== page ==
Lisa looks forward to a vacation full of fun times with Mickey and Minnie and water adventures with dolphins at Sea World and, most of all, a trip with no doctor's appointments for her daughter. She said the farthest Meghan has traveled from home is the Twin Cities and those trips were all for hospital visits. For the first time in their lives, the Wellnitz kids will also have an opportunity to meet other children with DiGeorge Syndrome. Lisa said Meghan is not allowed to have contact with many children due to her weakened immune system.
"I hope that she gets to have fun," Lisa said. "She's so shy I think it'll help her to get more out and to develop more sensory [skills], especially when she sees the dolphins."
A nurse equipped with an oxygen tank will accompany Meghan during the plane ride in case of any mid-air emergencies due to her heart problems. Even though Lisa is excited about the vacation, she worries about Meghan becoming ill before the trip even begins.
A bout with aspiration pneumonia in February that landed Meghan in the intensive care unit for four days reminded Lisa of how fragile her daughter remains. Meghan was attending early childhood special education classes at Wadena-Deer Creek when she suddenly became ill.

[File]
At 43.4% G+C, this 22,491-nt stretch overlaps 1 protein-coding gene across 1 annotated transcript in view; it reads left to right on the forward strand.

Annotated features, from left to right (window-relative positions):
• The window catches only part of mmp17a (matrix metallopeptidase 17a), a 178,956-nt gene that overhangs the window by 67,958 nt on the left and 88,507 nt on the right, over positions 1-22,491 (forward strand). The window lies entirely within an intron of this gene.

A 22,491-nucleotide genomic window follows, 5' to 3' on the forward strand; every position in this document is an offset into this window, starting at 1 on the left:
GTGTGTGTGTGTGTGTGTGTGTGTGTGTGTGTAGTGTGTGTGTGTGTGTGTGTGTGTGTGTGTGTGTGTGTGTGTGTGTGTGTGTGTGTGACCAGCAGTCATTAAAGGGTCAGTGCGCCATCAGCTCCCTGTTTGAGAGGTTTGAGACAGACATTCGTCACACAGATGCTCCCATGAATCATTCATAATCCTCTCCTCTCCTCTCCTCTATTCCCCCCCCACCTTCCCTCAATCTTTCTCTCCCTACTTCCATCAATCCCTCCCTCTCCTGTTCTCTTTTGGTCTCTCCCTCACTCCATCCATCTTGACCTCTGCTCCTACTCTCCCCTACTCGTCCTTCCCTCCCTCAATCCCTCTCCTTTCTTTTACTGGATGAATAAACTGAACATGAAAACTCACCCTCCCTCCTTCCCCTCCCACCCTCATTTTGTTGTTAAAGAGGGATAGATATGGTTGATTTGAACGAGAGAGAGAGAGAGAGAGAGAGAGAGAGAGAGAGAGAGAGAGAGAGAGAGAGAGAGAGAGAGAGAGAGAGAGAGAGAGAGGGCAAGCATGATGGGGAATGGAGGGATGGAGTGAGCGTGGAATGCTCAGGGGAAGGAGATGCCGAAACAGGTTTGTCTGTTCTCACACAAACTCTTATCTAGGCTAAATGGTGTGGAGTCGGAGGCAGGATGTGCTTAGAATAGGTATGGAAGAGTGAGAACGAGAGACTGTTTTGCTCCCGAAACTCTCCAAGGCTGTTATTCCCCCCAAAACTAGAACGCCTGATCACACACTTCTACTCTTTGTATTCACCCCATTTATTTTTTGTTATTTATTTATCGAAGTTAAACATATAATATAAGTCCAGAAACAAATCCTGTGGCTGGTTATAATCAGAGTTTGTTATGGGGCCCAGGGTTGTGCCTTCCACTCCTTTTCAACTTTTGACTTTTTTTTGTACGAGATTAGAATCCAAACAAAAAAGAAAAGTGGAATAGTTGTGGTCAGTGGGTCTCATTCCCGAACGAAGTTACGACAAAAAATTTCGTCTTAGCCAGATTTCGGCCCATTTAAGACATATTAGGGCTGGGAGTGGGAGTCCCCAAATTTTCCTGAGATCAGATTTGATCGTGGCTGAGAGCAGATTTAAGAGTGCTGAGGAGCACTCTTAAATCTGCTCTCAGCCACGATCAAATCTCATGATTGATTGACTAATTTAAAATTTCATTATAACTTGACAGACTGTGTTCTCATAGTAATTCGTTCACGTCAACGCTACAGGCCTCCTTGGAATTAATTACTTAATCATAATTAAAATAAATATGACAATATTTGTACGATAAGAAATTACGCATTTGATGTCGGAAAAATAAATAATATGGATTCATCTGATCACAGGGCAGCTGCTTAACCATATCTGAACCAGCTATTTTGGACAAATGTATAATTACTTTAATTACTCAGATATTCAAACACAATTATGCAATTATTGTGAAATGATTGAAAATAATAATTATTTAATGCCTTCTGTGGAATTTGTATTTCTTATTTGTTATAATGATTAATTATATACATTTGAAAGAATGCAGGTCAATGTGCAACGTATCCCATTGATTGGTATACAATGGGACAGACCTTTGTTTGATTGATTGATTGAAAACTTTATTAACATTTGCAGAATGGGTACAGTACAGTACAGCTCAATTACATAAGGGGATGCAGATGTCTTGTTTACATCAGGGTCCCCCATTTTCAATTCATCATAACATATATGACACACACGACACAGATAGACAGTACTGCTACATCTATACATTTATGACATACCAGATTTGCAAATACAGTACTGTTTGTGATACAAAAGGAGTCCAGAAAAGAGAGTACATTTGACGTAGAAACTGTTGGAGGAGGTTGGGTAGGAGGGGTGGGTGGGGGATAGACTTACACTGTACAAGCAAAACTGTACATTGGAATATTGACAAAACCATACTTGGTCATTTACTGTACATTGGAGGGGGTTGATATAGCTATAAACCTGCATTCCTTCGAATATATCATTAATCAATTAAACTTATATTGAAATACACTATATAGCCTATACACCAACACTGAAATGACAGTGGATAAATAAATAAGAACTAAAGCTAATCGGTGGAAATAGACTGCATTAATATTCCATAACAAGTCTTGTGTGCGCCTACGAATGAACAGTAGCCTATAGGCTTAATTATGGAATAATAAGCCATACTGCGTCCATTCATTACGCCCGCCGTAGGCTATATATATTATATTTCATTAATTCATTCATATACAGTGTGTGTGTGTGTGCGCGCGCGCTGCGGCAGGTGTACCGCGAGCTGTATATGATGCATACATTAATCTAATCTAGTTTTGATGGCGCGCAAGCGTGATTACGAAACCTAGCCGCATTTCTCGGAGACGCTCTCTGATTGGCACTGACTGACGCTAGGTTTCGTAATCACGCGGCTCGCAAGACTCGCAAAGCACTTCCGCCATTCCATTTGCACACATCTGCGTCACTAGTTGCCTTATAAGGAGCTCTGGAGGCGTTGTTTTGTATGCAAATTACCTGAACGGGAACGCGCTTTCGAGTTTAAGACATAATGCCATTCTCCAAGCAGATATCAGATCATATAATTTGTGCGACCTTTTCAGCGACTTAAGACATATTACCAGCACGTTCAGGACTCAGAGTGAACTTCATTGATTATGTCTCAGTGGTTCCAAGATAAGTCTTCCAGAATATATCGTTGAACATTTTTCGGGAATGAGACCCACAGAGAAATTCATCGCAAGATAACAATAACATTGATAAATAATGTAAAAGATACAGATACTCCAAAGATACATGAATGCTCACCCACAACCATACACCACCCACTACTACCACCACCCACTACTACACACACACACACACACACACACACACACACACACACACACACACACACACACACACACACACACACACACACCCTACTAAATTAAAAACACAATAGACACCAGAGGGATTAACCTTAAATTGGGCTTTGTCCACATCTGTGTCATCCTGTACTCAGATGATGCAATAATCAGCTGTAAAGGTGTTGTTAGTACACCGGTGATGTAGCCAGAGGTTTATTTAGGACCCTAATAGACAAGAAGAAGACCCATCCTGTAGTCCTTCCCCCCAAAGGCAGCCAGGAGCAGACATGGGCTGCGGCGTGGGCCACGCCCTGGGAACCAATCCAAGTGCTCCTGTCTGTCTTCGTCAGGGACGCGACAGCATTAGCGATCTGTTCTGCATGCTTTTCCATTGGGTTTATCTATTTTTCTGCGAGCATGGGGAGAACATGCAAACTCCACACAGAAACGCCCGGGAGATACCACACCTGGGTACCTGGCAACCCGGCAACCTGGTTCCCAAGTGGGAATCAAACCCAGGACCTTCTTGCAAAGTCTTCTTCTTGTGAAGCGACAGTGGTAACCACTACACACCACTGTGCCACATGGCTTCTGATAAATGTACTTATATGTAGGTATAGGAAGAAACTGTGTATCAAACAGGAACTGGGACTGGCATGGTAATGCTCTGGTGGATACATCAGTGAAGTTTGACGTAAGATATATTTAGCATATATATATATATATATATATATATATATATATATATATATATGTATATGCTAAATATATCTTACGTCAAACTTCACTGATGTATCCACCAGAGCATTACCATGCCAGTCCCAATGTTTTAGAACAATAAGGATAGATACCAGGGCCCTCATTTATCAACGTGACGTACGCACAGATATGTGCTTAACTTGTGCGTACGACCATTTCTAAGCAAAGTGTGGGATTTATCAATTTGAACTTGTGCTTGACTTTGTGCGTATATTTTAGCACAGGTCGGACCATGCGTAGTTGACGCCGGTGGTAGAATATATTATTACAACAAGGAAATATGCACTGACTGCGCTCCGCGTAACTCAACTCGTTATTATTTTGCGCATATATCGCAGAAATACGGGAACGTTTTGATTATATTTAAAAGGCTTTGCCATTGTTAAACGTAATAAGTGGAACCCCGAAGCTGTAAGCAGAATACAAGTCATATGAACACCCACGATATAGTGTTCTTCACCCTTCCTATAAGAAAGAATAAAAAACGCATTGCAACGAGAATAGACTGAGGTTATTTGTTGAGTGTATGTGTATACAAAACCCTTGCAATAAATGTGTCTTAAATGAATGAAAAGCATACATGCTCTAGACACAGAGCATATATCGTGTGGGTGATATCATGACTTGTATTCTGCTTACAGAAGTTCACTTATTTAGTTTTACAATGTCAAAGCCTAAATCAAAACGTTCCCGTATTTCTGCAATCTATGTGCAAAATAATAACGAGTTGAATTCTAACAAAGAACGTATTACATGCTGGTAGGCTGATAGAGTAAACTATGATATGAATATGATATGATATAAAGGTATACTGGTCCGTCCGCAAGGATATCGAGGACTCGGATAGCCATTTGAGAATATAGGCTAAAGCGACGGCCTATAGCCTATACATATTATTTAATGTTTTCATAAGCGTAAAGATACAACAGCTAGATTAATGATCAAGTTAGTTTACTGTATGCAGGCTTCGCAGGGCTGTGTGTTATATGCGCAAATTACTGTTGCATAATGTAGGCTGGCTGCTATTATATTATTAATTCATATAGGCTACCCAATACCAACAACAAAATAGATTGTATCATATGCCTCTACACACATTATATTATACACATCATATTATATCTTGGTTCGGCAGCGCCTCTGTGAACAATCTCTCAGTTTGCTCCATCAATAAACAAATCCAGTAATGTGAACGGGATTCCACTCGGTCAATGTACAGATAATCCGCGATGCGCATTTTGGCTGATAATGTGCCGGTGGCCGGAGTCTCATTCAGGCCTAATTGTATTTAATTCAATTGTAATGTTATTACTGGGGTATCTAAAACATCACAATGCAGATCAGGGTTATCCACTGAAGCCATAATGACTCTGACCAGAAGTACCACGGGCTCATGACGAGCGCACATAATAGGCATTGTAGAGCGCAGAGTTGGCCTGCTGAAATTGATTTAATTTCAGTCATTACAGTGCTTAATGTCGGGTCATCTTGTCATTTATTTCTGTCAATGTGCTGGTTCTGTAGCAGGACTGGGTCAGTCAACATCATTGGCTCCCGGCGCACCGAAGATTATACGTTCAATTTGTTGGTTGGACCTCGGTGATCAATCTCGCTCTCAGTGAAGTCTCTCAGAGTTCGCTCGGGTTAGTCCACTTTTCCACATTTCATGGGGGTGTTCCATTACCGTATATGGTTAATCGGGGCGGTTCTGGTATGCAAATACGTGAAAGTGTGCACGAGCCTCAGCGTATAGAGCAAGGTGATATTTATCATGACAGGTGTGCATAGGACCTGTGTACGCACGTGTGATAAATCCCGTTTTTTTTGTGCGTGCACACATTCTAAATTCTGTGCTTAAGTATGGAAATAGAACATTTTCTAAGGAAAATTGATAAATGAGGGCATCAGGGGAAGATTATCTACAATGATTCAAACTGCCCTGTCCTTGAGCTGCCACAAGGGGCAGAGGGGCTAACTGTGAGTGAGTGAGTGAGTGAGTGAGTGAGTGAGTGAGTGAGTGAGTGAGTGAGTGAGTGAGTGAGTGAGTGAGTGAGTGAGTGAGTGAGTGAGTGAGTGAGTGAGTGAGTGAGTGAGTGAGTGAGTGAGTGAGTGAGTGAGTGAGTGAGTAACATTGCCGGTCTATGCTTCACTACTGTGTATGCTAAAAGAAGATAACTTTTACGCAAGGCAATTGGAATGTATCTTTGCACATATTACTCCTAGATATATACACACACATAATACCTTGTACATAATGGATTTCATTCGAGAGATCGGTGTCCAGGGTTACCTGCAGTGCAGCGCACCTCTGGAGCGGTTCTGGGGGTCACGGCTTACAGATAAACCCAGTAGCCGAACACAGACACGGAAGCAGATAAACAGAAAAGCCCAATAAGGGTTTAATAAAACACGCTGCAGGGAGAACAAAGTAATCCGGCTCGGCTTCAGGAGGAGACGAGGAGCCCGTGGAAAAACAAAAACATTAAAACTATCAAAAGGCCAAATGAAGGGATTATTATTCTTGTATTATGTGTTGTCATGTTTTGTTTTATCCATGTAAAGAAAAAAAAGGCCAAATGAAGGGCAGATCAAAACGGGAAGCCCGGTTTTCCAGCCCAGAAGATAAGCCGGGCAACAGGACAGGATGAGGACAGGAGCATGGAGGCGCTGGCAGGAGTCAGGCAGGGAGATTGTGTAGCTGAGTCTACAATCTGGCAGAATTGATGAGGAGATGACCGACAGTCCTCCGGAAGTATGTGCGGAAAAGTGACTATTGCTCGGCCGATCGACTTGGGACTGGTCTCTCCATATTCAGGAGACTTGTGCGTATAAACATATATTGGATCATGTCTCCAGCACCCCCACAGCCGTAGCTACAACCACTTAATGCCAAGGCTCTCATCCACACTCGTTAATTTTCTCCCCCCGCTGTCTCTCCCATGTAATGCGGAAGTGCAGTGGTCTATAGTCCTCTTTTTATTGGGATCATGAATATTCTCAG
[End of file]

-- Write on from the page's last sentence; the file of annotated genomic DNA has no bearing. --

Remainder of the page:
Theresa Siever, early childhood special education teacher, said she has to remain aware of Meghan's condition.
"You could just see in her eyes that she wasn't feeling well," Siever said. "We took her temperature and it got really high, really fast."
Lisa said the doctors flew Meghan from the hospital in Perham to Fargo because they thought she was going into heart failure.
"She had a fever and a hard time breathing and then all of sudden she turned around and she was fine," Lisa said about the dramatic shifts in Meghan's health. "That's how this syndrome makes kids, they get so sick so fast."